We shield our children and young teenagers (16 and under) from many things: overt portrayals of sex and violence on TV and in movies, drinking alcohol, smoking, owning guns and signing contracts, to name a few.
The reasons we do this are sound. We hope to keep our youth from physical and psychological harm, prevent them from falling into bad habits or taking actions with long-term consequences they may not fully understand.
We protect them so they can have the best possible future.
Yet we let them down in one vital area: a healthy relationship with food. In this we leave our youth alone and exposed to find their own way in a brutal marketplace.
Failing to set our youth on a path to a healthy relationship with food is leading to significant health problems now — and promising shorter and sicker lives in the future.
Since 1979, the number of Canadian children with obesity has tripled, with almost one in three children now having excess weight. Increases have been highest among youth aged 12 to 17.
Evidence shows that obesity rates are influenced by the amount of marketing kids are exposed to, and it puts them at risk for many health problems, including heart disease, stroke and diabetes.
Marketing is big business and it is sophisticated. Millions of dollars are spent targeting children and youth through multiple channels, including via TV and social media. New Canadian research reveals that over 90 per cent of food and beverage product ads viewed by kids and teens online are for unhealthy products. The most frequently advertised products on sites frequented by teens include cakes, cookies and ice cream, cereal, restaurants and sugary drinks.
Against this backdrop of pervasive marketing is the fact that less than half of Canadian youth ages 12–19 eat the recommended minimum of five servings of fruit and vegetables daily.
It has been found that children who view fast-food television ads are approximately 50 per cent more likely to eat fast food. Regular consumption of fast food is associated with ingesting an extra 800 calories a week for boys and 660 calories for girls, translating into a possible weight gain of 10 pounds or more per year.
Quebec saw the light many years ago. Since 1980, Quebec has banned all commercial advertising directed at children under age 13.
Current legislation before the Senate of Canada similarly proposes a ban on the advertising of food and beverages to Canadian children age 13 and under. The proposed legislation is an excellent first step. But crucially, the legislation needs to go further and be amended to protect children up to age 16. We need to give healthy eating habits a fighting chance.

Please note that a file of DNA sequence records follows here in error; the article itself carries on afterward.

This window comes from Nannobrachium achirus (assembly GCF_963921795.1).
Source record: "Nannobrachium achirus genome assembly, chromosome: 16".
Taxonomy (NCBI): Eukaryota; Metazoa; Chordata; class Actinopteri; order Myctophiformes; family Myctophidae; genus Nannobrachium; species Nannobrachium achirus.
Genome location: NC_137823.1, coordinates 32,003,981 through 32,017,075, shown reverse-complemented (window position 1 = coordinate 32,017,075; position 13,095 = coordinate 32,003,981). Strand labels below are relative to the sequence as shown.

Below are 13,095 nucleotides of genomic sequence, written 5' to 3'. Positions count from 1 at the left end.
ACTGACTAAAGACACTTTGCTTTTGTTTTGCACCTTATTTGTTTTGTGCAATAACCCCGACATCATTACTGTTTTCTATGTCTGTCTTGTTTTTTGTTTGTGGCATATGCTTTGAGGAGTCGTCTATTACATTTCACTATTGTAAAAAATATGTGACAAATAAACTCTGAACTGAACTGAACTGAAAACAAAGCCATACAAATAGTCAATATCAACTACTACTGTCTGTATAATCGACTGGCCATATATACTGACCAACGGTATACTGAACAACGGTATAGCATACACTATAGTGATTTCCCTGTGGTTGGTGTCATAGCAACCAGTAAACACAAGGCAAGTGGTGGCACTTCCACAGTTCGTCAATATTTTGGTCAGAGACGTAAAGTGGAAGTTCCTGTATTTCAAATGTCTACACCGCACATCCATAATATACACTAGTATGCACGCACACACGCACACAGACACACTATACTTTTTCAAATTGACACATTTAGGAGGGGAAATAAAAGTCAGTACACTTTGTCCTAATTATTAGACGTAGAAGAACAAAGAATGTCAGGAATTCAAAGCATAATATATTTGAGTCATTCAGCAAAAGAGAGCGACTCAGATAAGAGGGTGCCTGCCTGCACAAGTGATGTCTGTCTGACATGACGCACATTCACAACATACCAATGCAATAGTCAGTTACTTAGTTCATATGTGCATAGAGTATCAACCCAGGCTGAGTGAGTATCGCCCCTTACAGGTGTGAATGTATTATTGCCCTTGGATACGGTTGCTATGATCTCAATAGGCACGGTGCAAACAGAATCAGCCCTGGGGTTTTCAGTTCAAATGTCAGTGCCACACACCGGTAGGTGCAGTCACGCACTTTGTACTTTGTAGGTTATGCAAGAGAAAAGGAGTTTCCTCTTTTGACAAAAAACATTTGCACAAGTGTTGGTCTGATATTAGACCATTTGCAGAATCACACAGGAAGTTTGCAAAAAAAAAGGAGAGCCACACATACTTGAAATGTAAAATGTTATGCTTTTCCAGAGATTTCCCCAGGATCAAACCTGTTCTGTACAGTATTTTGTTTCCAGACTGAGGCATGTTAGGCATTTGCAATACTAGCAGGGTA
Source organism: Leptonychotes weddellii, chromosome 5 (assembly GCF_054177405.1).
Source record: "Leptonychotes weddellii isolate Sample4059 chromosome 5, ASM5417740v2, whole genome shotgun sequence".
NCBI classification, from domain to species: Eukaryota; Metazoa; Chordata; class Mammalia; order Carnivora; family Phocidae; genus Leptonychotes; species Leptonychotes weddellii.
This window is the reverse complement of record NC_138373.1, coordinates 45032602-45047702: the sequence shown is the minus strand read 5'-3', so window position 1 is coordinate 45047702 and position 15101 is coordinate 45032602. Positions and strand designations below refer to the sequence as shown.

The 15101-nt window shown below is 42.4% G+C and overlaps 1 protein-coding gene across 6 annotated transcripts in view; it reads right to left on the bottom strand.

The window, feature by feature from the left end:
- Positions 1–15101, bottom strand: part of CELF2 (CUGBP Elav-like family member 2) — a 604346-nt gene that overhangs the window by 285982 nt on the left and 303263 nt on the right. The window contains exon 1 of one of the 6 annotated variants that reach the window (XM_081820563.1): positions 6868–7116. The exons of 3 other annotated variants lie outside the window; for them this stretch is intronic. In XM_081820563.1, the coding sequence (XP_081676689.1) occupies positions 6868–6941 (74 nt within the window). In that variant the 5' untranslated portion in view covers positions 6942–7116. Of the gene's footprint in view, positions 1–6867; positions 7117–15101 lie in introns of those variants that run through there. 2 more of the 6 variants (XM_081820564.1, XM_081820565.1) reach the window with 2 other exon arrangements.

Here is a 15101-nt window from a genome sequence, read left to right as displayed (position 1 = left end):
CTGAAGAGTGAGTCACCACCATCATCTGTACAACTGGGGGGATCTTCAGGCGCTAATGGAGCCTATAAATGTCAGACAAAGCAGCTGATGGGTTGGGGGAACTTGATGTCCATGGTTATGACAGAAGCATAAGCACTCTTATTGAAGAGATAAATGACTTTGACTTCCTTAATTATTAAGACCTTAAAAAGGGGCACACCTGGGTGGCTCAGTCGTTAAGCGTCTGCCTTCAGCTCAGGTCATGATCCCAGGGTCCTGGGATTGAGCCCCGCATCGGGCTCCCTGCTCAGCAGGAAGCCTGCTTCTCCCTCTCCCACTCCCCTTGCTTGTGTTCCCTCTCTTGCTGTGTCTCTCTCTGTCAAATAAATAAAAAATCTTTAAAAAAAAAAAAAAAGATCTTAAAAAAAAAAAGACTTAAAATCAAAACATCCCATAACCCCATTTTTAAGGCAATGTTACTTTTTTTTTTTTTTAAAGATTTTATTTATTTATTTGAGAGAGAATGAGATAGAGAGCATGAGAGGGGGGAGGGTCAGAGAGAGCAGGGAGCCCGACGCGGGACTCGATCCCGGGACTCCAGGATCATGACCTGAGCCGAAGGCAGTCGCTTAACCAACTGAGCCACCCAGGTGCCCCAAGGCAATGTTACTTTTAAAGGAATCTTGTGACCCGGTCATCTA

We would not be alone. Other countries, like the United Kingdom, have followed the evidence and have similar restrictions on food and beverage advertising to children up to age 16.
There is increasing evidence that teens are particularly vulnerable to food and beverage marketing and consume more of it than children. The actions and reactions of teenagers are often guided by the parts of the brain connected to emotion and reward/gratification; this makes teenagers very susceptible to unhealthy impulses — a fact that will surprise no parent. Research also shows teens can critique advertisements when prompted to do so, but on their own, are likely to believe advertising and accept misleading claims.
There is no longer any doubt that exposing teens to unhealthy food and beverage marketing puts them at risk.
In a survey of 128 international experts on food, nutrition and obesity, most respondents recommend restrictions on food and beverage advertising until at least until age 16, and more than half recommended an age 18 restriction.
When we want a young person to grow up with certain values and behaviours, we ensure that is what they are taught, see consistently from role models and experience themselves. It is called good parenting and good education.
So why do we allow our young people to be continuously bombarded with the opposite of good eating messages and then expect them to grow up with healthy eating habits?
It’s time we added food and beverage advertising to the list of protections we afford our children and teenagers.